Intellectual Property

All of the properties found in our website are trademarked, therefore, protected by law. We hold the necessary licenses to use all of the intellectual property that may be found in our site. You may not copy or distribute any of the physical products or downloads.
This list is not comprehensive. If in doubt, you should consult with an attorney.

What is a Copyright?
Copyright protects original works in many forms (pictures, drawings, graphics, written work, songs and more). A copyright is a bundle of rights, including the exclusive right to do things such as distribute, sell, duplicate, and create derivative works from the original work. Copyright law is meant to protect from others copying, distributing or selling original work without permission.

As a general rule, for works created after Jan. 1, 1978, copyright protection lasts for the life of the author plus an additional 70 years. In general, works created before 1922 are in the public domain. However, if a change has been made to a work taken from the public domain, the new work may be copyrightable and protected. To determine the length of copyright protection for a particular work, consult chapter 3 of the Copyright Act (Title 17 of the United States Code).

You should NOT presume that material is in the public domain without verifying it with an attorney or other reputable source. You should also NOT presume that material publicly available on private or commercial websites is not protected by copyright. Almost all works are protected by copyright, even if they do not have a copyright notice. Therefore, you should assume that you need to obtain permission to use any material that you did not create. Do not copy someone else's work without first obtaining their permission to do so.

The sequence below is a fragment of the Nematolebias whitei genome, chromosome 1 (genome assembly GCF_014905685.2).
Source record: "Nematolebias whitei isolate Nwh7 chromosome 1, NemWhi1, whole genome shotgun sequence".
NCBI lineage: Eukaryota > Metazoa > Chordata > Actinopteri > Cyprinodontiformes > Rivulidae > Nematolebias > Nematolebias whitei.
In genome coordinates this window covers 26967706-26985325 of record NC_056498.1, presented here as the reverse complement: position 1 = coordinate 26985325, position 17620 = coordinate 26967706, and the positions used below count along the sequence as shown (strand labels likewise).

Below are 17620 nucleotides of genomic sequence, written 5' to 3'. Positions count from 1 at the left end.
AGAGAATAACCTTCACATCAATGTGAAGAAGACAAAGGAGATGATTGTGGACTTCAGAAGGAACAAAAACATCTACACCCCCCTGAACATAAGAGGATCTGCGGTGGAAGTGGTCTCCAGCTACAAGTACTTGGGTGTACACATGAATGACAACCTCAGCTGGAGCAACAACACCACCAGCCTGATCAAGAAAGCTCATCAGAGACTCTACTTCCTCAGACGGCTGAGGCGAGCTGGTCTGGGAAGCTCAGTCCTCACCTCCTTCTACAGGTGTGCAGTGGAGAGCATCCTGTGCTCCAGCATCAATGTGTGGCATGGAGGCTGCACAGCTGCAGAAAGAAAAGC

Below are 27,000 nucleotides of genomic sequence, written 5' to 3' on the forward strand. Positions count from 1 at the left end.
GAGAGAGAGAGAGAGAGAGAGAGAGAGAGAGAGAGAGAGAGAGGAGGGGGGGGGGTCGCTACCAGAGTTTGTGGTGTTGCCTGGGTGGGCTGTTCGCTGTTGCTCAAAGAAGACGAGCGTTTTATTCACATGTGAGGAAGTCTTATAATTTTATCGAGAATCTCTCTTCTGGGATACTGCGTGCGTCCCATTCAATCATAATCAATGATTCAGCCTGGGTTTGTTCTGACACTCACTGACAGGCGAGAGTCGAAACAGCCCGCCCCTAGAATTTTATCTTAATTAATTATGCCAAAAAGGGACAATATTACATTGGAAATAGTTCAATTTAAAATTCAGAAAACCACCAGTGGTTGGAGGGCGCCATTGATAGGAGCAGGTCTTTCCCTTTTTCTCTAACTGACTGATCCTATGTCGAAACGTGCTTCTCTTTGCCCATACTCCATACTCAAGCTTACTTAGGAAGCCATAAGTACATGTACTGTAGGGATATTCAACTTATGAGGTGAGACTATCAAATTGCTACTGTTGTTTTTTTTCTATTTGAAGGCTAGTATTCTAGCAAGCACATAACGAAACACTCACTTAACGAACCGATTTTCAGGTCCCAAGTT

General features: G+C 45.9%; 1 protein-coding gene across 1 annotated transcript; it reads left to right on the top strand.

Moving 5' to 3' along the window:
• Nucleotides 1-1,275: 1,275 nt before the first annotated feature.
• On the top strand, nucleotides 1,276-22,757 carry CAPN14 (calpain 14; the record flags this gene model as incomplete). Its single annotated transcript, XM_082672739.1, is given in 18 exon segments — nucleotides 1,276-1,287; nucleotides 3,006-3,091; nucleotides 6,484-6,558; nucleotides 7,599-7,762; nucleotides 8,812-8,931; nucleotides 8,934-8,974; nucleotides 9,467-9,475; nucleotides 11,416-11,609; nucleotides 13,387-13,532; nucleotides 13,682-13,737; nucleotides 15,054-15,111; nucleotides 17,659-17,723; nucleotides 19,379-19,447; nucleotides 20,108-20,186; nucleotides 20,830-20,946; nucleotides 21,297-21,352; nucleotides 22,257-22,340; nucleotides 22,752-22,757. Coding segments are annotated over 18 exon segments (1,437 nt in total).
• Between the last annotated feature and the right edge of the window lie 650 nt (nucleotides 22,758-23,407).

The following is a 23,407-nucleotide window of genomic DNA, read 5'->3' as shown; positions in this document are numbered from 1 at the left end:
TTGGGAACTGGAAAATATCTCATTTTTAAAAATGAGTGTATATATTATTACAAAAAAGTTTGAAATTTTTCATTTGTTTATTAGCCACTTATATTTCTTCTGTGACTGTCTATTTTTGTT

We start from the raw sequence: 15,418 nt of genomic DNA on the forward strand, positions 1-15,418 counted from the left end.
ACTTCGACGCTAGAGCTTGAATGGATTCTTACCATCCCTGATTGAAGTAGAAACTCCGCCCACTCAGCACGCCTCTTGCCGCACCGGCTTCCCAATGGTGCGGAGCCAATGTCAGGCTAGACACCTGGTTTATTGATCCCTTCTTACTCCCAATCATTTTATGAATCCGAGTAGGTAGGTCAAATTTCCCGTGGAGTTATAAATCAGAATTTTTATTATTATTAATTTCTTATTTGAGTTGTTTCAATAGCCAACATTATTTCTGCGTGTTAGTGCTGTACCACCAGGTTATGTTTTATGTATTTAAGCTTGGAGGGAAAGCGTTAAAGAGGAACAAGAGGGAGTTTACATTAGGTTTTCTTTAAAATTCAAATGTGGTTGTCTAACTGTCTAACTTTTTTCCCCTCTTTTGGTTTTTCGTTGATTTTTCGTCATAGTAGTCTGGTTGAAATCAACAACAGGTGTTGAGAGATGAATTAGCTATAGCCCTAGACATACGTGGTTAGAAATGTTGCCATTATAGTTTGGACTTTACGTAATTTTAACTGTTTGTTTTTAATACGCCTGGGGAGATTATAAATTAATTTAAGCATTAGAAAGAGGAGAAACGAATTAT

hat about Trademarks?
In short, a trademark is someone's name/brand. The long of it; a trademark is a word, name, symbol or other device that identifies the goods or services of a given person or company and distinguishes them from the goods or services of other persons or companies. Trademark law prevents you from using another's trademark (such as the name of a musical group or artist) on your merchandise, because such use may cause consumers to believe that the trademark owner has made, approved of, or endorsed your merchandise.

For more information on trademarks visit United States Patent and Trademark Office at and the federal law on trademarks (U.S.C. Title 15).